Triticum aestivum subsp. macha
This is a mixture of three different landrace macha wheats from the Republic of Georgia. All three have similar heights (ranging from 2′ to 2 1/2′) and similar flowering and maturity dates. While macha is not free threshing, it is easier to dehull than emmer and einkorn wheat. The varieties of macha that I have trialled here on the farm over two seasons have done well with minimal lodging and disease(2019, a very wet year and 2020, a abnormally dry year and hot).
My interest in macha came from an article from The Heritage Grain Conservancy, entitled “The ancient wheats of Georgia and their traditional use in the southern part of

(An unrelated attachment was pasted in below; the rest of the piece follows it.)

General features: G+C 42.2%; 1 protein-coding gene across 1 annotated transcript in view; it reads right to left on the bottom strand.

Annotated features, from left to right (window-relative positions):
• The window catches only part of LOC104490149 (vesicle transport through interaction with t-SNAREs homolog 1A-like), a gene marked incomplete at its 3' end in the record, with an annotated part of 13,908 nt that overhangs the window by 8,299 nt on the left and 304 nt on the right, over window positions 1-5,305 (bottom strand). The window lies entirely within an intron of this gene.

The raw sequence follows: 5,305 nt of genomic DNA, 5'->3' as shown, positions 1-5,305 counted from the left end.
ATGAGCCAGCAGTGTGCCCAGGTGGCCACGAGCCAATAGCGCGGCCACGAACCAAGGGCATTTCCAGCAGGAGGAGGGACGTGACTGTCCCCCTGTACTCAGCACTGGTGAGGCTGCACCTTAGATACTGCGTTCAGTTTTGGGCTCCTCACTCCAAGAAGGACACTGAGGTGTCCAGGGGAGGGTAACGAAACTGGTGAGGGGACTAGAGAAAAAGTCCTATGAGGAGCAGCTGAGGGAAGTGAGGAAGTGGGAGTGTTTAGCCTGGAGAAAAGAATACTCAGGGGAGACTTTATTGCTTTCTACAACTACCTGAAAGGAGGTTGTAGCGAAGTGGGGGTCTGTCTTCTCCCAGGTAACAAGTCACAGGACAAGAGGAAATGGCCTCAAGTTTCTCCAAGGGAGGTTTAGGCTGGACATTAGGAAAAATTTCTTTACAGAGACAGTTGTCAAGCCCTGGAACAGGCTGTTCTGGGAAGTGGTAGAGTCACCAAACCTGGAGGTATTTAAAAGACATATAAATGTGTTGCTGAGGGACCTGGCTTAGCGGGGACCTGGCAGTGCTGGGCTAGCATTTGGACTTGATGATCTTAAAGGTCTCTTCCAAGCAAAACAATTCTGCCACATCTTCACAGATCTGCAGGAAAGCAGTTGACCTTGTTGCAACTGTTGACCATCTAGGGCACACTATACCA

the country”. In that article, macha wheat is described in this way, ” Among its desirable traits are: adaptability to humid environments, rather high resistance to diseases and
pests, ability to produce large biomass; it is less demanding to soils, has high stem; its grain protein content makes 18%; it has good bread-baking quality and good yield potential under conditions of a humid environment, where other wheats become
susceptible to fungus diseases.”